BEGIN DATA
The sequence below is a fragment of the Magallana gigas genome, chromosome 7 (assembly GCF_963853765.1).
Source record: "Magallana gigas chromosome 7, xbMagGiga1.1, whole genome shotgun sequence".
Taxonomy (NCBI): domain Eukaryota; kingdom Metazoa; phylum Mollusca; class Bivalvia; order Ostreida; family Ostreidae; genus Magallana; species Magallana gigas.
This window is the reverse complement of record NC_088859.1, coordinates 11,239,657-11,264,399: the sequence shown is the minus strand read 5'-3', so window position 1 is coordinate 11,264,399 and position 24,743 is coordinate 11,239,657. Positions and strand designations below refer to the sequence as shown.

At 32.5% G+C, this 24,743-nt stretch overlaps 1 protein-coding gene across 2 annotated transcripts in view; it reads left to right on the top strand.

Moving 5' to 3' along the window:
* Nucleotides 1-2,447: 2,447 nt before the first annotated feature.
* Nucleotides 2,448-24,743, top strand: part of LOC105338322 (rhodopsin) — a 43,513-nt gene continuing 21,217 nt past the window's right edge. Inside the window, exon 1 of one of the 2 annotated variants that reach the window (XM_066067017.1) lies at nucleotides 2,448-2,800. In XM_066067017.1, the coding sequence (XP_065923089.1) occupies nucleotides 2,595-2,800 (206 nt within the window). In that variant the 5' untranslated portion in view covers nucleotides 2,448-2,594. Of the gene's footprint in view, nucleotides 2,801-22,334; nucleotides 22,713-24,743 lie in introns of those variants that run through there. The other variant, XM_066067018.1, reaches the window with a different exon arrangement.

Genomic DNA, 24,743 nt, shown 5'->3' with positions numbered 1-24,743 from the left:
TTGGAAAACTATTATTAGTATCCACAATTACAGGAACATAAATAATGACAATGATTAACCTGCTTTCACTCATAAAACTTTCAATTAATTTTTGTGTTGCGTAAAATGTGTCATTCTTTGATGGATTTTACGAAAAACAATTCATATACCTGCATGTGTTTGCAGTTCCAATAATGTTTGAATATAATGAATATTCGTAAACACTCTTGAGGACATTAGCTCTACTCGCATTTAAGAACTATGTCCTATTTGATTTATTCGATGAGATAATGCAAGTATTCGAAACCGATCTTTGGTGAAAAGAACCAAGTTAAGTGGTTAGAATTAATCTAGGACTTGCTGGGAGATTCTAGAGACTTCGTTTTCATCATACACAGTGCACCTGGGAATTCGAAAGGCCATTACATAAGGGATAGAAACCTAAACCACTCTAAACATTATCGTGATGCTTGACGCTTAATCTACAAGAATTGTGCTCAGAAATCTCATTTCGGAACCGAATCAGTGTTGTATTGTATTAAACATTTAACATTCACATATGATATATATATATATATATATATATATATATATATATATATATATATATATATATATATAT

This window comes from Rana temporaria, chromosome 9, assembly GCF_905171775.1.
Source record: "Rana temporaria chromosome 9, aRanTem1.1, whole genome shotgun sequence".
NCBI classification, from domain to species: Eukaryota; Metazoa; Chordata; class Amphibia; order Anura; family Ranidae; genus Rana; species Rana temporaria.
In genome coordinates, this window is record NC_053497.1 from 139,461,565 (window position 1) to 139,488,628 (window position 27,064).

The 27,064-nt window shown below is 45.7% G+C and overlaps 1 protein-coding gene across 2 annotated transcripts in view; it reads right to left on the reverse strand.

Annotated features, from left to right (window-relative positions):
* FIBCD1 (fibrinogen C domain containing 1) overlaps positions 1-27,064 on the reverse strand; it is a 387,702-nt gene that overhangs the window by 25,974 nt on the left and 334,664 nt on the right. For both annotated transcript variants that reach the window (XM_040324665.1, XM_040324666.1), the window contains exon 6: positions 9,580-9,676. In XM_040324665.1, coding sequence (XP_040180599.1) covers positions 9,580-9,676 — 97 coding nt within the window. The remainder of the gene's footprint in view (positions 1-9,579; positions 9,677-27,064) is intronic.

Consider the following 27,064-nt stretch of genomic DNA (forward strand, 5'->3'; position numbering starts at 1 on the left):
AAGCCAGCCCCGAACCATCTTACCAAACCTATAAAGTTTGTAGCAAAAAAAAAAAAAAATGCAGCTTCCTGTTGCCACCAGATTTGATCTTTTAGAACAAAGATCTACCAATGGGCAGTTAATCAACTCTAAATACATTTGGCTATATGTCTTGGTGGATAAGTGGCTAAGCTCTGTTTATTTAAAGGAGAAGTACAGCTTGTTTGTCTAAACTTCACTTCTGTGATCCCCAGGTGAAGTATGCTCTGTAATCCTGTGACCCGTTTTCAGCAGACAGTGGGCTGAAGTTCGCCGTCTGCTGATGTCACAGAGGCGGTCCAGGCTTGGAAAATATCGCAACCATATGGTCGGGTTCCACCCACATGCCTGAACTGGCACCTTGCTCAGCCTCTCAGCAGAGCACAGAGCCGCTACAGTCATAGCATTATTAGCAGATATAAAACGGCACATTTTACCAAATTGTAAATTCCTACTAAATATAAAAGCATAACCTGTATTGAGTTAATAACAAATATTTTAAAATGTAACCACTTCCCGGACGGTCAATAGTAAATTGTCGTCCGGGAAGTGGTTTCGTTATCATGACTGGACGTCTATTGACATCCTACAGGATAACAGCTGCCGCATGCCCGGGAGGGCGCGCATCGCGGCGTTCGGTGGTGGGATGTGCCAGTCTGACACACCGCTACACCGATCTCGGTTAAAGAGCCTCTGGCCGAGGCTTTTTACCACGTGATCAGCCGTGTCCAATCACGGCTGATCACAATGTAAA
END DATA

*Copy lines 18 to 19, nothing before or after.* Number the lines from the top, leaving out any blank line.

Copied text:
Consider the following 27,064-nt stretch of genomic DNA (forward strand, 5'->3'; position numbering starts at 1 on the left):
AAGCCAGCCCCGAACCATCTTACCAAACCTATAAAGTTTGTAGCAAAAAAAAAAAAAAATGCAGCTTCCTGTTGCCACCAGATTTGATCTTTTAGAACAAAGATCTACCAATGGGCAGTTAATCAACTCTAAATACATTTGGCTATATGTCTTGGTGGATAAGTGGCTAAGCTCTGTTTATTTAAAGGAGAAGTACAGCTTGTTTGTCTAAACTTCACTTCTGTGATCCCCAGGTGAAGTATGCTCTGTAATCCTGTGACCCGTTTTCAGCAGACAGTGGGCTGAAGTTCGCCGTCTGCTGATGTCACAGAGGCGGTCCAGGCTTGGAAAATATCGCAACCATATGGTCGGGTTCCACCCACATGCCTGAACTGGCACCTTGCTCAGCCTCTCAGCAGAGCACAGAGCCGCTACAGTCATAGCATTATTAGCAGATATAAAACGGCACATTTTACCAAATTGTAAATTCCTACTAAATATAAAAGCATAACCTGTATTGAGTTAATAACAAATATTTTAAAATGTAACCACTTCCCGGACGGTCAATAGTAAATTGTCGTCCGGGAAGTGGTTTCGTTATCATGACTGGACGTCTATTGACATCCTACAGGATAACAGCTGCCGCATGCCCGGGAGGGCGCGCATCGCGGCGTTCGGTGGTGGGATGTGCCAGTCTGACACACCGCTACACCGATCTCGGTTAAAGAGCCTCTGGCCGAGGCTTTTTACCACGTGATCAGCCGTGTCCAATCACGGCTGATCACAATGTAAA